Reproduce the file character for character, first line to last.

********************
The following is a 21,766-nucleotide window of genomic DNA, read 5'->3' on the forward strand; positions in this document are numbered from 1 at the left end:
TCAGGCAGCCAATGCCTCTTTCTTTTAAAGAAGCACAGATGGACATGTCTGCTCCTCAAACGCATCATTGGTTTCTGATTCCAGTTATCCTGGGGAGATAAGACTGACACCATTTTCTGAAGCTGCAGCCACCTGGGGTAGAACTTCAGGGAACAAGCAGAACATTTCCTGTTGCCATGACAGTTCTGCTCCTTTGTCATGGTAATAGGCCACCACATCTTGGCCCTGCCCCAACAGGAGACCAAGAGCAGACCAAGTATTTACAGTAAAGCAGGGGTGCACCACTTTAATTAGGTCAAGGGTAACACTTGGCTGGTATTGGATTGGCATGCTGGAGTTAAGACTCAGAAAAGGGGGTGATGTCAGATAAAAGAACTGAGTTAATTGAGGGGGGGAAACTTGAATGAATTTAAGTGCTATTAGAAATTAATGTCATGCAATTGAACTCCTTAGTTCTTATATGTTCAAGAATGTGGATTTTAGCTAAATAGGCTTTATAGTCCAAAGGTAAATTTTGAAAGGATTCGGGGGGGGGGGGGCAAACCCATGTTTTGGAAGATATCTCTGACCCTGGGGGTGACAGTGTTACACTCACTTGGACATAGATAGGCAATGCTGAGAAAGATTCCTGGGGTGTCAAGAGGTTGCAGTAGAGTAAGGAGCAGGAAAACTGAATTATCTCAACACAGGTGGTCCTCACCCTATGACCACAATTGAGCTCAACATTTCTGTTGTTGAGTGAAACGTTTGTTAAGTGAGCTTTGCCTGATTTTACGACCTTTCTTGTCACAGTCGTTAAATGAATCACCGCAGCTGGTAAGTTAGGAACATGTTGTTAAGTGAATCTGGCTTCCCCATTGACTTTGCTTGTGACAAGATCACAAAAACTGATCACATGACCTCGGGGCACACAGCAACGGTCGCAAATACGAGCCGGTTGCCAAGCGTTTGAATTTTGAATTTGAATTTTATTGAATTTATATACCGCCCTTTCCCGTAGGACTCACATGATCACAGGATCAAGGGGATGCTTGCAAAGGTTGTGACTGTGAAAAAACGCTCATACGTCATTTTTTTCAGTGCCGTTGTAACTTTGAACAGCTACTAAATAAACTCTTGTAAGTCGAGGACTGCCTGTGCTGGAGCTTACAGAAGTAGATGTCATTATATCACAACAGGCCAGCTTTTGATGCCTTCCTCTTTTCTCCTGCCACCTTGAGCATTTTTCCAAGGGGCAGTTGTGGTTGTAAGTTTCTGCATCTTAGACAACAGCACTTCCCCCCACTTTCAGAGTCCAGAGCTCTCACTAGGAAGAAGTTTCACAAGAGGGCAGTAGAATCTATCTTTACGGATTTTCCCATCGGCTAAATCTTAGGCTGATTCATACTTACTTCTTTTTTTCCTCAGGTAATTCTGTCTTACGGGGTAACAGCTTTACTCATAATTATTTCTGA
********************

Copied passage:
The following is a 21,766-nucleotide window of genomic DNA, read 5'->3' on the forward strand; positions in this document are numbered from 1 at the left end:
TCAGGCAGCCAATGCCTCTTTCTTTTAAAGAAGCACAGATGGACATGTCTGCTCCTCAAACGCATCATTGGTTTCTGATTCCAGTTATCCTGGGGAGATAAGACTGACACCATTTTCTGAAGCTGCAGCCACCTGGGGTAGAACTTCAGGGAACAAGCAGAACATTTCCTGTTGCCATGACAGTTCTGCTCCTTTGTCATGGTAATAGGCCACCACATCTTGGCCCTGCCCCAACAGGAGACCAAGAGCAGACCAAGTATTTACAGTAAAGCAGGGGTGCACCACTTTAATTAGGTCAAGGGTAACACTTGGCTGGTATTGGATTGGCATGCTGGAGTTAAGACTCAGAAAAGGGGGTGATGTCAGATAAAAGAACTGAGTTAATTGAGGGGGGGAAACTTGAATGAATTTAAGTGCTATTAGAAATTAATGTCATGCAATTGAACTCCTTAGTTCTTATATGTTCAAGAATGTGGATTTTAGCTAAATAGGCTTTATAGTCCAAAGGTAAATTTTGAAAGGATTCGGGGGGGGGGGGGCAAACCCATGTTTTGGAAGATATCTCTGACCCTGGGGGTGACAGTGTTACACTCACTTGGACATAGATAGGCAATGCTGAGAAAGATTCCTGGGGTGTCAAGAGGTTGCAGTAGAGTAAGGAGCAGGAAAACTGAATTATCTCAACACAGGTGGTCCTCACCCTATGACCACAATTGAGCTCAACATTTCTGTTGTTGAGTGAAACGTTTGTTAAGTGAGCTTTGCCTGATTTTACGACCTTTCTTGTCACAGTCGTTAAATGAATCACCGCAGCTGGTAAGTTAGGAACATGTTGTTAAGTGAATCTGGCTTCCCCATTGACTTTGCTTGTGACAAGATCACAAAAACTGATCACATGACCTCGGGGCACACAGCAACGGTCGCAAATACGAGCCGGTTGCCAAGCGTTTGAATTTTGAATTTGAATTTTATTGAATTTATATACCGCCCTTTCCCGTAGGACTCACATGATCACAGGATCAAGGGGATGCTTGCAAAGGTTGTGACTGTGAAAAAACGCTCATACGTCATTTTTTTCAGTGCCGTTGTAACTTTGAACAGCTACTAAATAAACTCTTGTAAGTCGAGGACTGCCTGTGCTGGAGCTTACAGAAGTAGATGTCATTATATCACAACAGGCCAGCTTTTGATGCCTTCCTCTTTTCTCCTGCCACCTTGAGCATTTTTCCAAGGGGCAGTTGTGGTTGTAAGTTTCTGCATCTTAGACAACAGCACTTCCCCCCACTTTCAGAGTCCAGAGCTCTCACTAGGAAGAAGTTTCACAAGAGGGCAGTAGAATCTATCTTTACGGATTTTCCCATCGGCTAAATCTTAGGCTGATTCATACTTACTTCTTTTTTTCCTCAGGTAATTCTGTCTTACGGGGTAACAGCTTTACTCATAATTATTTCTGA